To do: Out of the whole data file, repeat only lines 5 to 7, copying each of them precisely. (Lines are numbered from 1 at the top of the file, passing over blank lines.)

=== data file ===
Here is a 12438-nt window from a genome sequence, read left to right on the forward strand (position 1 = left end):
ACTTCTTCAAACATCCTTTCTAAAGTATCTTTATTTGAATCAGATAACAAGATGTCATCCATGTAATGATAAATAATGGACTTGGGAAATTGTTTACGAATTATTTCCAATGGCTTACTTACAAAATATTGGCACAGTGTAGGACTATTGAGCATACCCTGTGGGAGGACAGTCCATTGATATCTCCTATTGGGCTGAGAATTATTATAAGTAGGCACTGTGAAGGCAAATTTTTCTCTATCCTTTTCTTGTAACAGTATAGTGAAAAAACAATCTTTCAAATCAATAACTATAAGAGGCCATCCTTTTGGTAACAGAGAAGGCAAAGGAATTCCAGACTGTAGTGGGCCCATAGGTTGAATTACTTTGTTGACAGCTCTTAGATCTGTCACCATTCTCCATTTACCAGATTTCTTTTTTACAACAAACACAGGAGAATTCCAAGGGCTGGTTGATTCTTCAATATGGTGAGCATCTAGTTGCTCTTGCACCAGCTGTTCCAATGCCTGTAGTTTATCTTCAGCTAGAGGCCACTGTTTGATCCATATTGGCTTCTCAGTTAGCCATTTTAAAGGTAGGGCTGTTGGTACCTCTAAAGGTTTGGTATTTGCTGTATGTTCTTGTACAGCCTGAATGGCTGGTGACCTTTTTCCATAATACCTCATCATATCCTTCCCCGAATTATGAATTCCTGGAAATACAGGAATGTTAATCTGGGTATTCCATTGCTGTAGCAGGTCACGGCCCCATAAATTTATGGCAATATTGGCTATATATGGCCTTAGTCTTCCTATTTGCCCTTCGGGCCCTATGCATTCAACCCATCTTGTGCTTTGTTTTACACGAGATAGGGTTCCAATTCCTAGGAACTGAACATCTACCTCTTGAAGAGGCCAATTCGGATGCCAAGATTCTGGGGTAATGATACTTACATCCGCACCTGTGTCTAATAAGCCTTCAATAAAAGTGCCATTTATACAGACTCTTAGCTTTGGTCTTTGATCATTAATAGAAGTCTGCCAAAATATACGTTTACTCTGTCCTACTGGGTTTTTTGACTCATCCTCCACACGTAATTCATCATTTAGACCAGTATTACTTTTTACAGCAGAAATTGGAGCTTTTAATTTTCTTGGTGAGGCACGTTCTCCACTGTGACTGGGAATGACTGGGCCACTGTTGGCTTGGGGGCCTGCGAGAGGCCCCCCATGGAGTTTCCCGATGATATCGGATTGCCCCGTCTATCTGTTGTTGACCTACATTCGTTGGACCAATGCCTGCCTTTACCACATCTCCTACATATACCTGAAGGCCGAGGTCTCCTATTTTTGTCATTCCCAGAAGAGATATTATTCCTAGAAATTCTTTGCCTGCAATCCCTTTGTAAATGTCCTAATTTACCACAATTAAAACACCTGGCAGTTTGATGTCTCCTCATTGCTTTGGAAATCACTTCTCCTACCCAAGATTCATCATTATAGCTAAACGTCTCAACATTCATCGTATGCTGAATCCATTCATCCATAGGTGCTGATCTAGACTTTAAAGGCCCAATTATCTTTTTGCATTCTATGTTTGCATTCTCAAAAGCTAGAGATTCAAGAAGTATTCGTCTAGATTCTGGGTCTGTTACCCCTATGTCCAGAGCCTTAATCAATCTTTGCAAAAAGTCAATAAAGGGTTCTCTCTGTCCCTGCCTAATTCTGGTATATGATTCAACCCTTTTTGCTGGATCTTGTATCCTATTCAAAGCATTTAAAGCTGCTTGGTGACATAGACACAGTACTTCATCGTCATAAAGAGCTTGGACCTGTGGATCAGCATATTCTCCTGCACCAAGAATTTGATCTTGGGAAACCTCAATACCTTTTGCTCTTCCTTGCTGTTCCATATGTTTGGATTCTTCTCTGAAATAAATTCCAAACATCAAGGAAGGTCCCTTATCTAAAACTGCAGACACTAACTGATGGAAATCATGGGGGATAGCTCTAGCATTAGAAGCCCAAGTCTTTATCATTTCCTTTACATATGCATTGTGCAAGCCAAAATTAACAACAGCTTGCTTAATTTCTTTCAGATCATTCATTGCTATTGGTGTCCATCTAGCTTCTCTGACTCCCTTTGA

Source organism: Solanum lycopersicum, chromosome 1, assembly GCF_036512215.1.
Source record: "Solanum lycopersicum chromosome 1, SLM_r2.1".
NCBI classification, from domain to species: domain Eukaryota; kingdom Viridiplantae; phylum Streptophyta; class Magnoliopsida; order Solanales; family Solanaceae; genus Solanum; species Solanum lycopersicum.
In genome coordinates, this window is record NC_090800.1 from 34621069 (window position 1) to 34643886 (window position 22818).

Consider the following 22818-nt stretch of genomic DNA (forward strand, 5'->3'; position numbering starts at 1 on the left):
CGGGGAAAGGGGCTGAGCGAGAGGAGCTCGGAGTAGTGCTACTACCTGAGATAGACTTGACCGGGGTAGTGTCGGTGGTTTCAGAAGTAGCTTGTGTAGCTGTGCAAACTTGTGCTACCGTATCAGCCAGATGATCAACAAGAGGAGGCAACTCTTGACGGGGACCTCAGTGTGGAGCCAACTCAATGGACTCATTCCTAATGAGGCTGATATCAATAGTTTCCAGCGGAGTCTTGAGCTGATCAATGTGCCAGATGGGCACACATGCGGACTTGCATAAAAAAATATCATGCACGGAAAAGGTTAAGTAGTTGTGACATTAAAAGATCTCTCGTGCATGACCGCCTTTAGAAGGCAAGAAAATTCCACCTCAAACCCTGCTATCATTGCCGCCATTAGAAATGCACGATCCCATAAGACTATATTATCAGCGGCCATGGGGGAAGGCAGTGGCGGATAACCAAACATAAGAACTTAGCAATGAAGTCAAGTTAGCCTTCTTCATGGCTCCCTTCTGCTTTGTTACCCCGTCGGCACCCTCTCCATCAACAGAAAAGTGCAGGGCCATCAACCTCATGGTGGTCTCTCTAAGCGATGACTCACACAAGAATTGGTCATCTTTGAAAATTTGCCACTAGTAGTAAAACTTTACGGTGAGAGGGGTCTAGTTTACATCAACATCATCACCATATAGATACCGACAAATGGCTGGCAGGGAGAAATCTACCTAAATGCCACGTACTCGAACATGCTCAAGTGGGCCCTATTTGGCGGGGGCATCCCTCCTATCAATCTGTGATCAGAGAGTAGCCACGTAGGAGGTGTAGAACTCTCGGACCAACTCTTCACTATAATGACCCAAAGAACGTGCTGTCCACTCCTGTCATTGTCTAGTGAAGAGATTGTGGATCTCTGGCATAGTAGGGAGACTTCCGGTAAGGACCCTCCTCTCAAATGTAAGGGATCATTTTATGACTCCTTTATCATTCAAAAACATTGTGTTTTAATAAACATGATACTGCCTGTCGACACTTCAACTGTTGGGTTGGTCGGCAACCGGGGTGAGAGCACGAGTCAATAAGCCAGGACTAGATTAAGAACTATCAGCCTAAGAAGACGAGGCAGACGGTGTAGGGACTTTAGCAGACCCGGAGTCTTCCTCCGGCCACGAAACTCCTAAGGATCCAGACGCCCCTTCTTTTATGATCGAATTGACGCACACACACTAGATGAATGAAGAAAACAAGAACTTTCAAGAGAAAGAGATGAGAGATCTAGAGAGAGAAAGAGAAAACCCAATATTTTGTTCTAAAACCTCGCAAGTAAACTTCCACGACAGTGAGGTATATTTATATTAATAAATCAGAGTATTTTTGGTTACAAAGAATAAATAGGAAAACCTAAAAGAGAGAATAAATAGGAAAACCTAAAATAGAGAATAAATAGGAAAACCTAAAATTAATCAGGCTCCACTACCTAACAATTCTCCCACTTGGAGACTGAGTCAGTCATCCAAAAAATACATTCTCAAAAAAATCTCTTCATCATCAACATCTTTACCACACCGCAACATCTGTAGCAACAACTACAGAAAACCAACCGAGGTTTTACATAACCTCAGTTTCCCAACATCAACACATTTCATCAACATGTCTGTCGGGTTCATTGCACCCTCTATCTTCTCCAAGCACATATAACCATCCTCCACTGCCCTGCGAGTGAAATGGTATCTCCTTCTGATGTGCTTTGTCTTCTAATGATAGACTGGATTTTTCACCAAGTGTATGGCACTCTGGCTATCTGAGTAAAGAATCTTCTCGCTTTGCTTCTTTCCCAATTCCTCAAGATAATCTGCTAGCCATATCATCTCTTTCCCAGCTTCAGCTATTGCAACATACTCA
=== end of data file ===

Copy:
NCBI classification, from domain to species: domain Eukaryota; kingdom Viridiplantae; phylum Streptophyta; class Magnoliopsida; order Solanales; family Solanaceae; genus Solanum; species Solanum lycopersicum.
In genome coordinates, this window is record NC_090800.1 from 34621069 (window position 1) to 34643886 (window position 22818).

Consider the following 22818-nt stretch of genomic DNA (forward strand, 5'->3'; position numbering starts at 1 on the left):